The team asked themselves, "What additional cinematic tools can 3D give us?" They wanted to find out if there is already an established "film language" for this medium, or if it is still emerging, and if it is perhaps inscribed in the experience of perceiving reality. Is it possible to possibly expand and question the perception of reality through 3D?

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In contrast to two-dimensional film, which "only" makes use of how our brain works, namely by creating perspective through the play of proportions, light and shadow, etc., stereoscopic filming actually gives you an additional axis to determine your own space.

The team comments: "As artists and film makers, we are thus subordinated to the automatism of the brain. We can play with this, but we can't set new rules. In 3D film, on the other hand, we can determine how the fixed points in our space should relate to each other. This is a great opportunity and offers many possibilities. But it can also overwhelm you and make you do something 'wrong': e.g. create vertigo instead of space. Many 2D films that were 'also produced in 3D' probably don't dare to do much because of this, and only exploit a minimal range of the existing possibilities.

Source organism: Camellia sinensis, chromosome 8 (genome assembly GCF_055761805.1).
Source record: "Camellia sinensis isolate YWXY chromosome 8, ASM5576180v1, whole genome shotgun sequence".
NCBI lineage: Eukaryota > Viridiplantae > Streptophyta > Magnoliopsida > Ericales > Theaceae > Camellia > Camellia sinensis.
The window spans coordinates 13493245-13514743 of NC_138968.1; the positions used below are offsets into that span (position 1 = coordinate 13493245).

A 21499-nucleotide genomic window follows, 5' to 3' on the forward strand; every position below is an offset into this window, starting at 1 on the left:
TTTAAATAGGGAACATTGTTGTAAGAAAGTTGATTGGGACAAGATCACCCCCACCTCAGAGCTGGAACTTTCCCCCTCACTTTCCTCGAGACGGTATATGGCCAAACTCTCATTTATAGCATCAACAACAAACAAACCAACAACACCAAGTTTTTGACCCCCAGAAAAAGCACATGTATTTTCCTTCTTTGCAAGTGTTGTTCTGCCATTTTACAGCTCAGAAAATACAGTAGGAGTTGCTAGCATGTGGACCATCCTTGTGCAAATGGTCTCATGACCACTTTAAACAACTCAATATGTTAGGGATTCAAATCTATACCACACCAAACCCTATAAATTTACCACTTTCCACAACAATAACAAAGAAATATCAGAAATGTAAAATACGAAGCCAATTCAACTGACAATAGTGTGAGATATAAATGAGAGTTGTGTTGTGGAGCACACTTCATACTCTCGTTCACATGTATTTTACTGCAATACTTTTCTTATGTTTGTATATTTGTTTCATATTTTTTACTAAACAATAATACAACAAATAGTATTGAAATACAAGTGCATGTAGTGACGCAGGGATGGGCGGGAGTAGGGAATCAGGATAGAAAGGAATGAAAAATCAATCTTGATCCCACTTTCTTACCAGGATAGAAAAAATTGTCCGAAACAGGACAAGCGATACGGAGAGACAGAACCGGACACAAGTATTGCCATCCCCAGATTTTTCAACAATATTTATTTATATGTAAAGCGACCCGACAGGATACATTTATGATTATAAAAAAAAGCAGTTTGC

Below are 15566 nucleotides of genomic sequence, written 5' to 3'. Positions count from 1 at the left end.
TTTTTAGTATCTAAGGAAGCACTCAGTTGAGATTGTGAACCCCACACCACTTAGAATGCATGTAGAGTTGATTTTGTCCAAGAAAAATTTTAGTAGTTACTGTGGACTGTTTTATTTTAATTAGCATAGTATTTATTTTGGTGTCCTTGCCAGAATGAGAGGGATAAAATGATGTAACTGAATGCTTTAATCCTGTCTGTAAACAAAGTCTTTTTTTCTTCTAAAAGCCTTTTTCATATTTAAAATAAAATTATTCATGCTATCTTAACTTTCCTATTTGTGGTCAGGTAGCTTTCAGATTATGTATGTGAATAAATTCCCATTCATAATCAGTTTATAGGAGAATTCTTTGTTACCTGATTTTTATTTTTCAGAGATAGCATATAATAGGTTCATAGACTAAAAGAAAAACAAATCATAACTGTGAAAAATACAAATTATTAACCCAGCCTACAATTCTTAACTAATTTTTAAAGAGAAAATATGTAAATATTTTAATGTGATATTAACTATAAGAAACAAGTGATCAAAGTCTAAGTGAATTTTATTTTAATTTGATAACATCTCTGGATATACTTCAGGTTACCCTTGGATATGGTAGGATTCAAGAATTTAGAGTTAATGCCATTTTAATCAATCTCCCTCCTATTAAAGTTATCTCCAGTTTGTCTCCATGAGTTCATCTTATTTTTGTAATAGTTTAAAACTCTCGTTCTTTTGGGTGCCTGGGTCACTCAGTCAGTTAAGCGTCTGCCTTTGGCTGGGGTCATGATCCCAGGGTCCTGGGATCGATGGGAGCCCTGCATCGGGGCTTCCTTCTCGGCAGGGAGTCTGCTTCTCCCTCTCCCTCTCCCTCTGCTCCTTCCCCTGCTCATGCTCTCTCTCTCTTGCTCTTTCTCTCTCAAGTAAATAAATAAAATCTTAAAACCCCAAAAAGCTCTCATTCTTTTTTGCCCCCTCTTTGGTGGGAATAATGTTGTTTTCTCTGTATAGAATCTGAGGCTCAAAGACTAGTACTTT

Analogously, their film character is also afraid of her possibilities. She  lives in the three-dimensional space of a digital-totalitarian dystopia and carries the desire for life and encounter, but she remains seated in her room, in front of her screen clicking. Her life takes place only on the two-dimensional screen, she is being guided through it by her virtual self. The shadow of the character, an equally two-dimensional companion, however, suffers from the cold, unnatural light of the screen. The companion wants to go out to see the world instead. As the alter ego of the light, it finally steps out of the film character, the peephole, into the room, in front of the screen. The audience then accompanies her shadow as it explores sculptures, deserted squares, streets and stairs, the entire space of its dystopian city. Even its multidimensionality does not spring from it and is only oriented towards the existing forms, it seems to bring movement into the city. All seems to become a game through which the architecture, the surfaces and structures come alive.

"We pushed the limits of what space can tell cinematically, if you don't try to retell it but make it come alive. And we overcame our own fear of possibilities," says Mareike Almedom.

Project lead: Mareike Almedom


  •     Production Manager: Milena Schäpers
  •     Director: Kristina M. Almedom
  •     Cinematography: Jan Philip Ernsting
  •     Operator: Manuel Schamberger
  •     Camera assistance: Sophia Fenn, Laura Thuy
  •     Editing: Franziska Wenzel
  •     Film music/composition: Carl Ludwig Wetzig
  •     Cast: Joana Waluszko
  •     Choreography: Yuko Matsuyama
  •     Production design: Kathrin Meier
  •     VFX: Rui Xu, Isabell Siegrist